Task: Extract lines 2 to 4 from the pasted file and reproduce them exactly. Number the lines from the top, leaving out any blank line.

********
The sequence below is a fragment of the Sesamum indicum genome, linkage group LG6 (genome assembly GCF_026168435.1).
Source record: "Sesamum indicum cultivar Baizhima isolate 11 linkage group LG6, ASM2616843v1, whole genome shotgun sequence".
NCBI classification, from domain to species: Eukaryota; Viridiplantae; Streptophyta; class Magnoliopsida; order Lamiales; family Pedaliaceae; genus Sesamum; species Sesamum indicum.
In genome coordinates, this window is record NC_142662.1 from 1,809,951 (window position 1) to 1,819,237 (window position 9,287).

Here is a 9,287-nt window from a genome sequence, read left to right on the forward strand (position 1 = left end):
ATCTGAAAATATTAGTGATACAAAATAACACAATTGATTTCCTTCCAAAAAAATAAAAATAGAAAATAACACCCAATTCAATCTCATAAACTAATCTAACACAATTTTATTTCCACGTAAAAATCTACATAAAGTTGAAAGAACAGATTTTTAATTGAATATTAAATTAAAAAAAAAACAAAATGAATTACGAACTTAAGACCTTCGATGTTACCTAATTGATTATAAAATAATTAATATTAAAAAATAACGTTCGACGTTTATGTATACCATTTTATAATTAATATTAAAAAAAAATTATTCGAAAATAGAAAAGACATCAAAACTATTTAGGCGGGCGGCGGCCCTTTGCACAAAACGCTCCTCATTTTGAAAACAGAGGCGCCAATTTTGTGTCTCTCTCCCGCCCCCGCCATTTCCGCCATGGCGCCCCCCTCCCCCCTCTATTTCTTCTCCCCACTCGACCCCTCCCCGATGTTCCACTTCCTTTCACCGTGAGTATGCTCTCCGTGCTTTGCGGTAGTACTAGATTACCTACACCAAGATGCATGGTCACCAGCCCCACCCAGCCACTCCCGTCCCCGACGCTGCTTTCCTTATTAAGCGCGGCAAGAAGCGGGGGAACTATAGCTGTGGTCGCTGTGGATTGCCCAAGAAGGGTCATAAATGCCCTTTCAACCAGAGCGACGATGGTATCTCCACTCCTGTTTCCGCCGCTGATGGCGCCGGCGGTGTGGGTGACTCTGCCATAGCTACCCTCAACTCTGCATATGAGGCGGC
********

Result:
Source record: "Sesamum indicum cultivar Baizhima isolate 11 linkage group LG6, ASM2616843v1, whole genome shotgun sequence".
NCBI classification, from domain to species: Eukaryota; Viridiplantae; Streptophyta; class Magnoliopsida; order Lamiales; family Pedaliaceae; genus Sesamum; species Sesamum indicum.
In genome coordinates, this window is record NC_142662.1 from 1,809,951 (window position 1) to 1,819,237 (window position 9,287).